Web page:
One of the pieces of the application that simultaneously intrigued and terrified me was the small print about “optional supporting materials. How cool to have the opportunity to share presentations, images, and publications. But how? There were no instructions about how to submit anything beyond the application form, essay, and letters of recommendation. I decided to incorporate these optional materials into my essay at the appropriate points, allowing readers to see examples of my actual work, much like Wikipedia readers might click on the hyperlinks of an article. Because I get so concerned about losing formatting in electronic submissions, my final task after proofreading and checking all links was to convert all documents to pdfs.
Two weeks later brings us to the morning of Gus’s speech. A freshman asked a question about a hyperlink that wouldn’t open from a pdf. Shifting immediately to panic mode, I wanted to check my own submission. Instead, using all willpower I possess to focus on the task at hand, we found the link on a general web search. Then I opened my own document and clicked on the first link. And the second. And the third. I was offered the option to highlight. To strikethrough. To add a note. But not to open any links. I returned to the Word document and the links worked as anticipated. Knowing myself, in 100 times of checking, I never would have added the step to check the pdf. It’s always the last thing I do before submissions.
I was late to chapel because I was writing the committee. Better to at least let them know that my application hadn’t submitted as I had intended. This at least stopped my own wondering about the reception. A response was waiting a few hours later.
This is the time when I tell you this was all occurring two weeks before the announcement of the winner, giving me time to write most of this post as a way of processing my disappointment, while simultaneously imagining a scenario in which the nonfunctional links didn’t matter and I was the best candidate. Please tell me I’m not alone in living in two dichotomous worlds, though at the end of those two weeks I learned for certain I didn’t win.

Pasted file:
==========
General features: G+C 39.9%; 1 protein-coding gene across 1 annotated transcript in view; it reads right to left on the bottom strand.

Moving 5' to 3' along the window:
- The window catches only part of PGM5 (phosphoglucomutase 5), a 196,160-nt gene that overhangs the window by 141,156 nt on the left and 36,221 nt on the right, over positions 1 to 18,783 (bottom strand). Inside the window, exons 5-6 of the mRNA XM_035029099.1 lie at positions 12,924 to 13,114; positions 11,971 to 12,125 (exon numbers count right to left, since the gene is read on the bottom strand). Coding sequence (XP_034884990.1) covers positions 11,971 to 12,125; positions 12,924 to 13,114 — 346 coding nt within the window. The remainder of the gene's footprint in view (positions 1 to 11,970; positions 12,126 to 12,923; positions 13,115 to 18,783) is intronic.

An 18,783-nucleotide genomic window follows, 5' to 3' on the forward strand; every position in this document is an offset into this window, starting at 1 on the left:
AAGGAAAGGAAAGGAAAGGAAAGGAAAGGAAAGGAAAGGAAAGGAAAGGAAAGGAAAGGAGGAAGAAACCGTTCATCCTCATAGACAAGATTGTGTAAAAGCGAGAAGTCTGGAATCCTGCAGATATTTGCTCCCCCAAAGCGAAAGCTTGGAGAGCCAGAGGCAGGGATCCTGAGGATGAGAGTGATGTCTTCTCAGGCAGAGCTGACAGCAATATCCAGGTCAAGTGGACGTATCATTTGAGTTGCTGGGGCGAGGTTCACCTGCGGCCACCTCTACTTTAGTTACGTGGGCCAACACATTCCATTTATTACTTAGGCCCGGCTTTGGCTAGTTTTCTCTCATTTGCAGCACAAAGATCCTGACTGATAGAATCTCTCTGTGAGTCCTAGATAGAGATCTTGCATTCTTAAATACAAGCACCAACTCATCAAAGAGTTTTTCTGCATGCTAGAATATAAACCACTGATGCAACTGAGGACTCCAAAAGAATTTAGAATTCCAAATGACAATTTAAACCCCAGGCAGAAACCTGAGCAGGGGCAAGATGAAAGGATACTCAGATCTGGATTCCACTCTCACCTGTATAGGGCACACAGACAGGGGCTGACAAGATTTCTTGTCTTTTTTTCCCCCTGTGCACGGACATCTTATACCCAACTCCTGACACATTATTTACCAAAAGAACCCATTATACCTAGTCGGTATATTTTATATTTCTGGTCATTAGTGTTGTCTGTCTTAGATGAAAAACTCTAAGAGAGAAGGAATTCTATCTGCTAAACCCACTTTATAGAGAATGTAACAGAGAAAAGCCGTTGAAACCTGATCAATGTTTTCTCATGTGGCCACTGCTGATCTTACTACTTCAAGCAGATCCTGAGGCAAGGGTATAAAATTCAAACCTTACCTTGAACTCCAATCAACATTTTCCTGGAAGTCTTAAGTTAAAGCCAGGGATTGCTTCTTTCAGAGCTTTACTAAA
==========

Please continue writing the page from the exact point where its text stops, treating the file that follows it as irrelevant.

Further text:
As with many of your schools, our school is increasingly looking at the mental health of our students; what’s stressing them out and what’s making their days happier. Since beginning conversations with the team at Challenge Success, we are discussing how to limit the bad kind of stress while teaching students to cope with eustress. Was my experience the former, or was it the latter? It was a technological learning point for me, one I won’t soon forget. Sometimes a spelling erorr in a resume can cost you an interview, a traffic snarl can keep you from arriving at an interview on time, or too many “umms” can keep you from getting the job. These are real consequences.
Which returns me to sprezzatura. It’s nice to wake up with hair that looks perfectly blown out. How convenient to be on the lacrosse team that happened to win by 10 points last night. The themes of Gatbsy just flowed from your pen, earning you an A on your ICW. It’s harder to care, and to admit to that you care, to talk about the time spent with a blowdryer, running drills, or annotating the text.
Or from Gus:
Every time somebody flexes that they aced a test without worrying about it, chalks an impressive goal up to luck and not the hours of practice they put in, or dismisses some club or extracurricular as being solely about the college app grind and not, on some level, a genuine passion, they’re employing sprezzatura . Faking carelessness like this necessarily means denying the part of yourself that really does care and losing yourself to your artificial air of nonchalance. Without caring about anything, you might avoid embarrassing yourself, you might seem cool, but you certainly won’t know any real success, feel any real satisfaction, either. If no part of your life means anything to you, your life is, in the most literal sense, meaningless.
AISL members have responded in the past with a sense of recognition when bloggers have shared their own vulnerabilities. It’s hard for me because it goes against that effortlessness that is modeled in so many corners of society. I have told students for years that the single piece of writing that stood out to me the most in four years of high school English was Joan Didion’s On Self Respect. In hindsight, I wonder both how much of it I understood and how much of my identity had already been set by age seventeen. This is my public declaration that I care about librarianship and specifically information literacy, and I put in the effort, and at the end of the day in this case it wasn’t enough. And that’s okay.